It speaks to the tides flowing in and out. It speaks to quiet souls who weep.
It says, Be patient. Wait for the miracle. Watch and wait.
Today was pretty much an ordinary Monday with dishes to do, sheets to change, library books to return, and a quick run to Target. I was on the lookout for a slice. Nothing felt right.
Even though the cherry blossoms have burst open; even though daffodils are shouting their joy to a blue, blue sky; even though it felt wonderful to be back inside the library and to walk out with a stack of books; the stories wouldn’t come.
But then, ding! ding!
The miracle of technology allowed me to share in this big event. A huge event for this just-turned-six Kindergartener. I love her enthusiasm and irrepressible joy in life. She’s a special one.
I know this has been a different year for you. You have not been in the classroom with your friends. You are naturally shy; you didn’t really get to finish first grade strong last year when the pandemic began. Maybe you have forgotten that your small moments are important.
I’m proud of you for working hard at your reading. You are getting in to some really great stories now. I know that you like the stories with strong characters who can solve problems.
Guess what? YOU are a strong character who can solve problems, figure out stuff, and notice new things. I’m really looking forward to our time to have fun working on our writing together. Already, you came up with four really good ideas for stories you can write. I can’t wait to read them.
Today was the first day of my writing time with J. He’s in 2nd grade and has been homeschooled this year. I’m grateful his parents are trusting me to help him with his writing development. After all, writing IS my favorite thing to teach.
Over the last few years, I have been happy that my son is experiencing success as a husband, father, accountant manager, and baseball coach. He is in those very busy years. I admit sometimes I have wondered if I know how to be the mother or grandmother he needs me to be. Sometimes it even feels that I’m not needed.
People always said that a successful parent works themselves out of a job. The kids grow and establish themselves as adults. I get that. It’s probably true. I’m happy my kids are high-functioning adults, but there is sometimes a loneliness I feel that is hard to describe.
Today, I took my son to have surgery he needed. On the way, he was very quiet. I knew he was nervous, and I struggled to find words to comfort him. I found myself missing MY parents. I wanted to ask them how to do this phase of life, (parenting adults) but they are both gone. I kept my thoughts to myself and tried to be calm and reassuring.
On the way home, he was still coming out of the effects of anesthesia. It lowered his guard just enough. He was actually pretty hilarious–singing, and asking funny questions. He sang a high note. “That’s a C-flat.” Haha. Then, a low note. Then he sang some of Bach’s “Air for G-String.” So amazing how fast his brain was circling.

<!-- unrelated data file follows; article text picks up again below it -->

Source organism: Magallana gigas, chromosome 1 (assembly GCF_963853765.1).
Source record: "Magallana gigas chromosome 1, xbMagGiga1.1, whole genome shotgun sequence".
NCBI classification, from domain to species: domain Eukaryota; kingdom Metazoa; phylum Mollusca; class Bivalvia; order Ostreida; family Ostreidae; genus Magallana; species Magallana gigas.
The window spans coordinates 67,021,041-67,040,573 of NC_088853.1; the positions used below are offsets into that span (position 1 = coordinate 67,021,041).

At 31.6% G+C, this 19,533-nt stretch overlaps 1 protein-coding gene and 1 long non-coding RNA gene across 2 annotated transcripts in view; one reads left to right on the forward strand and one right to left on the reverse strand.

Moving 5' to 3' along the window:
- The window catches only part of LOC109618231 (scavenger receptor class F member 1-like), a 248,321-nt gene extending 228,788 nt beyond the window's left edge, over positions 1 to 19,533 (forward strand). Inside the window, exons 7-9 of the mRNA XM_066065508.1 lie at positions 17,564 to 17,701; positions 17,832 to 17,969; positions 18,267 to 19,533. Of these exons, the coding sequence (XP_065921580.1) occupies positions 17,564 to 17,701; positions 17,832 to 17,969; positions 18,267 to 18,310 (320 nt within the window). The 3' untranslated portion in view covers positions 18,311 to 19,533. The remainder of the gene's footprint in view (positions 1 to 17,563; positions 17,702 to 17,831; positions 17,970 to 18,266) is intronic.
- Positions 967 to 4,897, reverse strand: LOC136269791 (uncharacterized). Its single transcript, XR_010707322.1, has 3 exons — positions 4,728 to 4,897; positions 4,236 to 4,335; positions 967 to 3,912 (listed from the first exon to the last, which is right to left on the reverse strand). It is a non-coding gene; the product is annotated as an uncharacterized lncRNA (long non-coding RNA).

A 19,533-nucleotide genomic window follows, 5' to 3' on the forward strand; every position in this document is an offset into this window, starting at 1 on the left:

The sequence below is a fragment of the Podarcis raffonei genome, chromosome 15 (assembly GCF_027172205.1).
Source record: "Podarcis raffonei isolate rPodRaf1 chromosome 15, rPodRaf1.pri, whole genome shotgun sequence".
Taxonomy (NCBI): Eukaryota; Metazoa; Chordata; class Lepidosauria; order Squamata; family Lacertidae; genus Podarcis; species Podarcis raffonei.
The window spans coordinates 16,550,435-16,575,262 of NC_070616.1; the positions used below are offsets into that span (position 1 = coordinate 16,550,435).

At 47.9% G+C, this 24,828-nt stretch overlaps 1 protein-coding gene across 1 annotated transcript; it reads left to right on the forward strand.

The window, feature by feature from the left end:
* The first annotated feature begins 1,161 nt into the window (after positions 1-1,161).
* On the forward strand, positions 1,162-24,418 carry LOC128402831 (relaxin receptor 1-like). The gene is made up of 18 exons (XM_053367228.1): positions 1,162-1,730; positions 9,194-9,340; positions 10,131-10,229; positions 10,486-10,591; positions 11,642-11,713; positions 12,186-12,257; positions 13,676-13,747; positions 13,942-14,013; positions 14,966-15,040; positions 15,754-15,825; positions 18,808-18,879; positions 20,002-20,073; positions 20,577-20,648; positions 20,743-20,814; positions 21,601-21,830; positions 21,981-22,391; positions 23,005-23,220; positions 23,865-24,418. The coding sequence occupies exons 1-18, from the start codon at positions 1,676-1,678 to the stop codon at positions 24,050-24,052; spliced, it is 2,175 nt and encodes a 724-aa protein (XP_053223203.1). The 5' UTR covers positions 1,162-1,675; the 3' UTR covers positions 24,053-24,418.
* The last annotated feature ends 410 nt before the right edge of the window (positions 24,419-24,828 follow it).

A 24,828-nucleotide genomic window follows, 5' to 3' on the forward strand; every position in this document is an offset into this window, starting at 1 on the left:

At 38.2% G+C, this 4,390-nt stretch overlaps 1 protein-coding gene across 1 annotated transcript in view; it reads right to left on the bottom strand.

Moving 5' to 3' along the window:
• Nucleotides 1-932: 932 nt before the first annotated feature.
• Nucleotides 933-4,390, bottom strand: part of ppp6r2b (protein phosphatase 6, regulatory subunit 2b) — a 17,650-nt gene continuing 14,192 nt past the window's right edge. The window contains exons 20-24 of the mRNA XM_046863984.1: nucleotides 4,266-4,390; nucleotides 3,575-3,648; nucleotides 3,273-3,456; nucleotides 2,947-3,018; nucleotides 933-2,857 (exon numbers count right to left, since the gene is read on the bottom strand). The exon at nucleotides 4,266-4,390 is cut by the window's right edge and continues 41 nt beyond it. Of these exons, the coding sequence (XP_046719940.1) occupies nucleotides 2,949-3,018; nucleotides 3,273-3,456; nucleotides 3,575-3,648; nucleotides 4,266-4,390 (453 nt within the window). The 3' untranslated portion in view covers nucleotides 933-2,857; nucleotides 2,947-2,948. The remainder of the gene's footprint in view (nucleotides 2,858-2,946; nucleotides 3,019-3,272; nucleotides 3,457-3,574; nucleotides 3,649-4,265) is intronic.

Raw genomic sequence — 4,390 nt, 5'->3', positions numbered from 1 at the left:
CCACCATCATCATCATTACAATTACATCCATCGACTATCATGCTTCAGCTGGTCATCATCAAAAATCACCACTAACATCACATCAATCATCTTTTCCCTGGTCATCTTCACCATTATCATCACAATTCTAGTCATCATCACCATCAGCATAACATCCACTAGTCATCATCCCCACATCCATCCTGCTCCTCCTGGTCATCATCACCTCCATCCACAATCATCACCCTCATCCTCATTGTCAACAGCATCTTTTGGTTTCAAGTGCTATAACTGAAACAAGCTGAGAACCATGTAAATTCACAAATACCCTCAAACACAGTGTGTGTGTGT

He asked me several times, “Did they get it? Did you see it? I didn’t die, right?”
But then he said, “Thanks for taking me, Mom. You’re a great mom. I’m a lucky boy.”
As a music student, I was introduced to the concept of musical forms such as the sonata, fugue, or symphony. My teacher felt that a study of form across disciplines plus a study of how to listen would provide a deep education for anyone who pursued that path. I became a better listener of music when I knew more about form.
Fast forward nearly 50 years and I am back in the study of form. This time poetic form. My task this week was to write a poem in a form created by Marilyn Singer called a Reverso. You can read about the form and her poetry here. I have struggled to write such a poem, but I did learn a practice technique that helped me.
First, draft your thoughts.
Next, write words, phrases, or sentences on strips of paper (1 line of poetry per strip).
Then, play with the strips. Change the sequence or tear it in half to make two lines. Discard unnecessary language. Add necessary language or revised language.
Finally, decide on the order that becomes the poem you want to write.
My poem-draft is too rough to share here, but below is a picture of my workspace. This practice technique took away some of the frustration and fear associated with writing a reverso. Maybe it will help you or your students with their poetry!
The light turned red. I slowed to a stop and looked to my left. A few black crows rose up from the parking lot to the telephone wires above the bank. One crow had something in its mouth. It proudly perched with its find of the hour. Another crow stopped by to see what it had. That crow held on to its treasure. He wasn’t going to share.
“What is that?” I thought.
I couldn’t believe it, but there it was. A black crow, puffed up with the 2021 emblem. A mask.